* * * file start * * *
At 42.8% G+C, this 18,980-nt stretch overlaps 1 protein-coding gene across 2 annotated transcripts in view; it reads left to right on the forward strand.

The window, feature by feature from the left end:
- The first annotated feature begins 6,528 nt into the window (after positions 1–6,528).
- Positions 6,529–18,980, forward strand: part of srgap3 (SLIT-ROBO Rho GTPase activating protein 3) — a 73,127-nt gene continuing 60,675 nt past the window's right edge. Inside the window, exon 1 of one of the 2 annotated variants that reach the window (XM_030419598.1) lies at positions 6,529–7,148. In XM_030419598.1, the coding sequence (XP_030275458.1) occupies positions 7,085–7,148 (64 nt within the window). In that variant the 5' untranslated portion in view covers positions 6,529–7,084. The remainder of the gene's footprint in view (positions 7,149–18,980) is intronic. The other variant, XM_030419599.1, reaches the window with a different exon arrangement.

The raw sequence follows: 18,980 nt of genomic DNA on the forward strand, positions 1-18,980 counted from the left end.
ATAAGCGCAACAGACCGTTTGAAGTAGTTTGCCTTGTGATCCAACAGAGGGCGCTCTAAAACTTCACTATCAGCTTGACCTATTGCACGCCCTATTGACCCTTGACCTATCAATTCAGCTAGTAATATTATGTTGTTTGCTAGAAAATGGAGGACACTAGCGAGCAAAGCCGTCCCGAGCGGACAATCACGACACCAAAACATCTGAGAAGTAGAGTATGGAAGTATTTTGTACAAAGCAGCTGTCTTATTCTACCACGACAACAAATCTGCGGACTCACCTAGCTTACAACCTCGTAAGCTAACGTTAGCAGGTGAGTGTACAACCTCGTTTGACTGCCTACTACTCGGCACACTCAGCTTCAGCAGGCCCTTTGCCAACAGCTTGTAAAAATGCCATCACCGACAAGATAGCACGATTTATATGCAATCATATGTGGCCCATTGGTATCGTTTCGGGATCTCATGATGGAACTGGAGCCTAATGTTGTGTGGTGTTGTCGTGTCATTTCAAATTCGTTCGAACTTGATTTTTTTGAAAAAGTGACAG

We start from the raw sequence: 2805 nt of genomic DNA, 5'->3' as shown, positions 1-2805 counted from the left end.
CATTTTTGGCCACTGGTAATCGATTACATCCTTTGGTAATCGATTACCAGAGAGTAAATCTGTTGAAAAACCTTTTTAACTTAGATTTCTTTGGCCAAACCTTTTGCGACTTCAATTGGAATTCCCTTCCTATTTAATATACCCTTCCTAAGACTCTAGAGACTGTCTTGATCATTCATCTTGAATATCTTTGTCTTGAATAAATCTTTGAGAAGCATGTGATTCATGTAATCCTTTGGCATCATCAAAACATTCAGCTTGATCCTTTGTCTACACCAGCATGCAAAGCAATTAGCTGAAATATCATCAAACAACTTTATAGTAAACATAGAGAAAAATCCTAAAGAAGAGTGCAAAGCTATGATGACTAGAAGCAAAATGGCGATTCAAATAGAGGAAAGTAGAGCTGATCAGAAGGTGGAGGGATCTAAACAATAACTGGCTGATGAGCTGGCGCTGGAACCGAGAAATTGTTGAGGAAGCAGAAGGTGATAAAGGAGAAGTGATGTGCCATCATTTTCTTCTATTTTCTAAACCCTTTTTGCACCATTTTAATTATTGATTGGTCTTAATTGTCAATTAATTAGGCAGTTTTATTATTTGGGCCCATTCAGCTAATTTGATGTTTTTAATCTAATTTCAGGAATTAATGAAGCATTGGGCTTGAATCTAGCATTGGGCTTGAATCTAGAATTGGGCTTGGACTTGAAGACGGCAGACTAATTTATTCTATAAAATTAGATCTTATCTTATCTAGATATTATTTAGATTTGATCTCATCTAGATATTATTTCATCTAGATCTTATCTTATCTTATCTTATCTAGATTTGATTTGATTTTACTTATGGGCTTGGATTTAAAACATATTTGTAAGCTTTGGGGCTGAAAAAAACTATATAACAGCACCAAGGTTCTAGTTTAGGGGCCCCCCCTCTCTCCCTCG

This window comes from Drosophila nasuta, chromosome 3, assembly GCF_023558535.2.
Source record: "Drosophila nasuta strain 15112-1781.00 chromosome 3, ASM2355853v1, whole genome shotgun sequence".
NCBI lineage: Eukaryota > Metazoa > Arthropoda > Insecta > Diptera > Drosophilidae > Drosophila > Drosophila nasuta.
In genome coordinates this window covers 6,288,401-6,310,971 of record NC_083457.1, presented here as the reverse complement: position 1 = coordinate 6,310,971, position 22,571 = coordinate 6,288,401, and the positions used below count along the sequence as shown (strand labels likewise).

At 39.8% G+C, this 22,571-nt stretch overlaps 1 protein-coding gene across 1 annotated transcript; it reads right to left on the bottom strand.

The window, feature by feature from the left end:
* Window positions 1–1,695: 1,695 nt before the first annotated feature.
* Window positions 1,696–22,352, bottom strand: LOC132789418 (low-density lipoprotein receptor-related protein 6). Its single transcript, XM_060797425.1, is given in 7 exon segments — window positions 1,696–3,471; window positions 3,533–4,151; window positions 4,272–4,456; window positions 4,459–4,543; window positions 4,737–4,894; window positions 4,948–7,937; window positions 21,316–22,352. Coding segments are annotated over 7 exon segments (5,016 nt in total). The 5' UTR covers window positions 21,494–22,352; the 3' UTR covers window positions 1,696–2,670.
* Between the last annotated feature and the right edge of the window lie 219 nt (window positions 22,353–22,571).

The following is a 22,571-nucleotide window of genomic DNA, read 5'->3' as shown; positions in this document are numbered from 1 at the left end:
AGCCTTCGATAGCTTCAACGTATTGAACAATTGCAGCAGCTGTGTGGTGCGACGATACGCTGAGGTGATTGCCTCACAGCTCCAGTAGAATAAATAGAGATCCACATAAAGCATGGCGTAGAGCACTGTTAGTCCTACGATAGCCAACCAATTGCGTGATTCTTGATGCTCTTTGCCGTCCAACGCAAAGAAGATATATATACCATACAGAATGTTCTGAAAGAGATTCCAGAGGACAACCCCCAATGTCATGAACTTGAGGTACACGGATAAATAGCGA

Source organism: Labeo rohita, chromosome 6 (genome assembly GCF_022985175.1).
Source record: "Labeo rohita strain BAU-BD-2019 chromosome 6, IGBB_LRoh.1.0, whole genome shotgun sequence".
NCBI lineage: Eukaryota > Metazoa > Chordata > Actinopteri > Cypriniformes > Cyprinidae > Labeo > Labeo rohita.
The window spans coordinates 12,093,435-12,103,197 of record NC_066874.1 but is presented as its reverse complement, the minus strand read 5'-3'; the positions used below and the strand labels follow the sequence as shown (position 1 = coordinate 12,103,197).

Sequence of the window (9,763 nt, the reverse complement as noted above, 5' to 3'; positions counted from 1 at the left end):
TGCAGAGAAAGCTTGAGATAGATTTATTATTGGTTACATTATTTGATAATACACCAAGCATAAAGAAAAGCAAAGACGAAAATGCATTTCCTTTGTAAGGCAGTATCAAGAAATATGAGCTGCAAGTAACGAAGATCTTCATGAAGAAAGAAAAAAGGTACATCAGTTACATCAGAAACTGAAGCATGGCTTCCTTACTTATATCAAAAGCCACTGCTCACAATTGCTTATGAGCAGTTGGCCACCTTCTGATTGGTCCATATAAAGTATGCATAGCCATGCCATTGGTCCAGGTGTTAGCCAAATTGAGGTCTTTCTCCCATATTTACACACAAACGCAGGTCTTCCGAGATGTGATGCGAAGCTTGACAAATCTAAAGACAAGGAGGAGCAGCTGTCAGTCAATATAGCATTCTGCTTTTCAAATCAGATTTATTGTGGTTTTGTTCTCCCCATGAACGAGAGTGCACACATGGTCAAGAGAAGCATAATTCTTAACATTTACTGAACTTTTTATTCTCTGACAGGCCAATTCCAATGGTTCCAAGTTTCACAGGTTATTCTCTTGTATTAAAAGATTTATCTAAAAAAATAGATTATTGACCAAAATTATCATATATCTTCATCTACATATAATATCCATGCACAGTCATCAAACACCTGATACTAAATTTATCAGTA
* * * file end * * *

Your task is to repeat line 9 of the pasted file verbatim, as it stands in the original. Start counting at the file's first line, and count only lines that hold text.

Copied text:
This window comes from Drosophila nasuta, chromosome 3, assembly GCF_023558535.2.